The differentiation capacities of KSP-positive cells were also confirmed using transplantation experiments. E13.5 mouse fetuses were extracted from pregnant mice under anesthesia, and embryonic kidneys were harvested from the abdominal cavities of the mouse fetuses. KSP-positive cells were purified using flow cytometry and were injected into the mouse embryonic kidneys under a microscope with a manual microinjector. The mouse embryonic kidneys were then cultured in the upper chambers of a transwell for 3 days with NIH3T3-Wnt4 co-cultured in the lower chambers.

Frozen sections were made on day 3 of the organ culture. The basement membranes were stained with anti-laminin antibody. An immunofluorescent study revealed that KSP-positive cells derived from mouse ES cells were incorporated with renal tubular cells (Fig. 7a). KSP-negative cells were also injected into mouse embryonic kidneys; however, KSP-negative cells failed to proliferate and to be incorporated with renal tubular cells (Fig. 7b).

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Figure 7. KSP-positive cells were incorporated with renal tubular cells of mouse embryonic kidneys.

KSP-positive and KSP-negative cells were injected into mouse embryonic kidneys. An immunofluorescent analysis was performed on day 3 after the injection. A micron scale is shown at the lower right corner. (a) KSP-positive cells. The arrows indicate the ES cells that incorporated with the renal tubular cells, and a high magnification picture is also shown. (b) KSP-negative cells.

https://doi.org/10.1371/journal.pone.0064843.g007

Discussion

We succeeded in purifying KSP-positive cells from mouse ES cells via a differentiation culture with Activin; however, the percentage of KSP-positive cells was too low to obtain a sufficient amount of cells required for further experiments. Thus, we looked for other inducing factors capable of promoting the expression of KSP in mouse ES cells and tested the effects of HGF and IGF-1. Woolf et al. reported that HGF is required for the differentiation of metanephric mesenchymal cells into epithelial precursors [22]. On the other hand, Rogers et al. showed that IGF-1 is produced by metanephroi and is essential for kidney development [23]. Moreover, Hammerman et al. reported that IGF-1 or HGF accelerates the restoration of kidney function and the normalization of histology after acute renal injury, reducing mortality [24]. Our results were compatible with these previous reports and showed that both HGF and IGF-1 could enhance the expression of KSP in mouse ES cells; consequently, we decided to use a low concentration of IGF-1 combined with Activin. Using a combination of IGF-1 and Activin, we were able to induce the differentiation of mouse ES cells into KSP-positive cells more efficiently.

Based on microarray results, we thought that KSP-positive cells purified from differentiated mouse ES cells exhibited the characteristics of metanephric mesenchyme, and PCR revealed that KSP-positive cells lacked tubular segment specific genes (Fig. 6a). In other words, KSP-positive cells seem to represent progenitor-like cells of renal tubular cells. Therefore, we needed to induce the differentiation of KSP-positive cells toward renal epithelial cells, and we suspected that tubular formation might be vital for this step. The in vitro reproduction of nephron structures is a challenging issue; however, Taub et al. succeeded in the formation of tubular structures from primary baby mouse kidney epithelial cell cultures using Matrigel. Taub et al. showed electron microscopy pictures indicating luminal formation and microvilli structures at the luminal surface [25]. However, the structures lacked basement membranes, and nephrons are still difficult to reproduce in vitro.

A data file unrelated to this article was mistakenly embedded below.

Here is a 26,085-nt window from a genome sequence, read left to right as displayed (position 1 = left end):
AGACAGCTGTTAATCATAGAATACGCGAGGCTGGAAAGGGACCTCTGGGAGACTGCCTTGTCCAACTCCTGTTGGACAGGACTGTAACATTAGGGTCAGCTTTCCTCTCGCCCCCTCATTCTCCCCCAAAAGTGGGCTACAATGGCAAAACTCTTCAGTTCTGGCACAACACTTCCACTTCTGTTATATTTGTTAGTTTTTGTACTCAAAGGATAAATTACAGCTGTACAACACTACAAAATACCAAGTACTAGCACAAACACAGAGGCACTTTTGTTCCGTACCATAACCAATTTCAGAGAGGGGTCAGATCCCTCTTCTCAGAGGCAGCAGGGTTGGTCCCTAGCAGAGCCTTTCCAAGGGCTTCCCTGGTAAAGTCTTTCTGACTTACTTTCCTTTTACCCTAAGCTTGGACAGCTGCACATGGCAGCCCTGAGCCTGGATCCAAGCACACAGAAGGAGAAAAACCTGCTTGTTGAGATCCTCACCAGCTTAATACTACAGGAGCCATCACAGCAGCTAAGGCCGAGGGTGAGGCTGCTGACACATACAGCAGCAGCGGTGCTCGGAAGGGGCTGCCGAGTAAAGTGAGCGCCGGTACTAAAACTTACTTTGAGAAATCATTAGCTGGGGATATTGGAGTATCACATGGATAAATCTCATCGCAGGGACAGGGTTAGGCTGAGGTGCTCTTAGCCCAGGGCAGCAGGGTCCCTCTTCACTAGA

To promote such tubular formation, we tested the effects of Wnt4 which is known to be required for tubular formation [16], [26]. Our experiments showed that co-culturing with NIH3T3-Wnt4 promoted the tubular formation of KSP-positive cells. These cells formed tubular structures that expressed the segment-specific genes of renal tubular cells, i.e., Megalin expressed in proximal tubules, Uromodulin expressed in loops of Henle, Slc12A3 expressed in distal tubules, AQP2 and AQP3 expressed in collecting ducts, and Podocalyxin expressed in Bowman’s capsules and podocytes [27][30]. We also performed a regular adhesion culture after cell purification using flow cytometry; however, PCR showed no expression of Uromodulin, Slc12A3, and AQP2 even after stimulation with Wnt4 using the supernatant of NIH3T3-Wnt4 cell cultures (data not shown). These results indicated that 3D extracellular matrix is essential for KSP-positive cells to form tubular structures and differentiate into matured renal tubular cells, and further experiments are required to examine what extracellular matrix such as collagen or laminin is required for the tubular formation and the differentiation of renal tubular cells.

Our results indicated that KSP-positive cells acquired the characteristics of each segment of renal tubular cells through tubular formation. Based on a microarray analysis of KSP-positive cells, we thought the KSP-positive cells had the characteristics of immature renal tubular cells and could be differentiated toward renal tubular cells through tubular formation.

In conclusion, we induced renal tubular cells from mouse ES cells via the cell purification of KSP-positive cells. Further experiments are still necessary to establish the segment-specific induction of tubular cells and podocytes; however, our method will contribute to disease-specific iPS research on kidneys and the development of renal regeneration therapies.

Acknowledgments

We thank Satoko Harigae and Sadafumi Suzuki at the department of physiology, and Mari Fujiwara and Akira Sonoda at the Core Instrumentation Facility, Keio University School of Medicine.

Author Contributions

Conceived and designed the experiments: RM TM HI HO. Performed the experiments: RM. Analyzed the data: RM SF SY KH YM. Contributed reagents/materials/analysis tools: RM SF SY KH YM. Wrote the paper: RM.